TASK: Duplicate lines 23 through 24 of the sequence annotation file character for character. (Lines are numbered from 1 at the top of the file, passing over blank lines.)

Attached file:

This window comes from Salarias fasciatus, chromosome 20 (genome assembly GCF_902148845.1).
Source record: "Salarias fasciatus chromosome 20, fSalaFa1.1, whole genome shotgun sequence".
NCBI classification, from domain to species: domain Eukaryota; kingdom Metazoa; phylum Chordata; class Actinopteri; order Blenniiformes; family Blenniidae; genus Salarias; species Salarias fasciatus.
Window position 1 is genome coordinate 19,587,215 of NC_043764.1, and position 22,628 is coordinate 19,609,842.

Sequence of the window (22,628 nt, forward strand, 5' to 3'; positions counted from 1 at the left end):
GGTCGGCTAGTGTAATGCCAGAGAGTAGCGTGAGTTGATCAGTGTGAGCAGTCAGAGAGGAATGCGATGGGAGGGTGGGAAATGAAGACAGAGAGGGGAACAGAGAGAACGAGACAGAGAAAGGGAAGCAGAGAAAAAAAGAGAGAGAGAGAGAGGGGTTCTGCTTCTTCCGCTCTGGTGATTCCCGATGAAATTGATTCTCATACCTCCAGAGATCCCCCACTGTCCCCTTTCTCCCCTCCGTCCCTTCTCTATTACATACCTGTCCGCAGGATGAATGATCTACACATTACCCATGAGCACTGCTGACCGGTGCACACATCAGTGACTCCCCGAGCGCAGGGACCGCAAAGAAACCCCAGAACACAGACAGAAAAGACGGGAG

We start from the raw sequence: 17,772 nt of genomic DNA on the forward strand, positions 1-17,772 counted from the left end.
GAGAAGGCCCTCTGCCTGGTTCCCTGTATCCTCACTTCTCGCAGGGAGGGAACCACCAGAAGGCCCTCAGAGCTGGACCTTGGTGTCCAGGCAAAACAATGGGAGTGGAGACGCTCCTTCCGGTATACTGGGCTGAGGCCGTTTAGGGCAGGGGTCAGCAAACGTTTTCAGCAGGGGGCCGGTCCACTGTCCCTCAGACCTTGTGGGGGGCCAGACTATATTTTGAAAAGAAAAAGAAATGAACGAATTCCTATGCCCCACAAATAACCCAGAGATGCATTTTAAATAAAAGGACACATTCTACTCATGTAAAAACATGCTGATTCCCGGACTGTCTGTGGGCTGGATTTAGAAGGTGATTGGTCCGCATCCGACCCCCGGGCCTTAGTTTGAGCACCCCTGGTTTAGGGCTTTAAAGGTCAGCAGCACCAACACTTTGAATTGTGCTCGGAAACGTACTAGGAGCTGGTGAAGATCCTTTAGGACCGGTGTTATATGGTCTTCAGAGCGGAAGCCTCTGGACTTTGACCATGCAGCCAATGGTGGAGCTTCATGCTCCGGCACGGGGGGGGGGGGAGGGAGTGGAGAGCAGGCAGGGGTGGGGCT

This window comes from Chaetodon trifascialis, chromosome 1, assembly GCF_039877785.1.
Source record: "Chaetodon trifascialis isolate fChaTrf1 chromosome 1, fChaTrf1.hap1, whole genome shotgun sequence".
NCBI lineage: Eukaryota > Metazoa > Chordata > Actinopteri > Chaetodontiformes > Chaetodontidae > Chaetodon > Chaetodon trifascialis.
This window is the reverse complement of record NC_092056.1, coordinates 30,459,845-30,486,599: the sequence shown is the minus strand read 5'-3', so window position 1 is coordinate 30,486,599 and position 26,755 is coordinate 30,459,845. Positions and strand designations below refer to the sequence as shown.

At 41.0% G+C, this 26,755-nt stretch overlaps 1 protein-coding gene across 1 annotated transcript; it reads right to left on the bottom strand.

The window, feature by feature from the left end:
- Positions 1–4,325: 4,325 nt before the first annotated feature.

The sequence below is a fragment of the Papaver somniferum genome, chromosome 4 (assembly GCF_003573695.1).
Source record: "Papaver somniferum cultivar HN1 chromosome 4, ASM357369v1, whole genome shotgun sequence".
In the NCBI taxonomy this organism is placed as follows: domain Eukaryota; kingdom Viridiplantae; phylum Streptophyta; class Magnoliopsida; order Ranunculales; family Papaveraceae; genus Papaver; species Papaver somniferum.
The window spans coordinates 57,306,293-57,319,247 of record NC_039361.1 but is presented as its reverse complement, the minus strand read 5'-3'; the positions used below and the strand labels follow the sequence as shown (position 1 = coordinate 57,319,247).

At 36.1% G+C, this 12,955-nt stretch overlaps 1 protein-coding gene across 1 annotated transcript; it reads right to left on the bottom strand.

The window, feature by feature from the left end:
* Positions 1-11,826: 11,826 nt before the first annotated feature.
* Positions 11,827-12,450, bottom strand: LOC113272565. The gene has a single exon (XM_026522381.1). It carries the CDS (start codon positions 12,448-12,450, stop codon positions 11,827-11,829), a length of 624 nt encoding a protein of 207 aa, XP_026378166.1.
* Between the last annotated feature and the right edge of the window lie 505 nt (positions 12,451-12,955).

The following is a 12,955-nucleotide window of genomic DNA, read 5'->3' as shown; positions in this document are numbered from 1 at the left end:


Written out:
* Positions 11,827-12,450, bottom strand: LOC113272565. The gene has a single exon (XM_026522381.1). It carries the CDS (start codon positions 12,448-12,450, stop codon positions 11,827-11,829), a length of 624 nt encoding a protein of 207 aa, XP_026378166.1.
* Between the last annotated feature and the right edge of the window lie 505 nt (positions 12,451-12,955).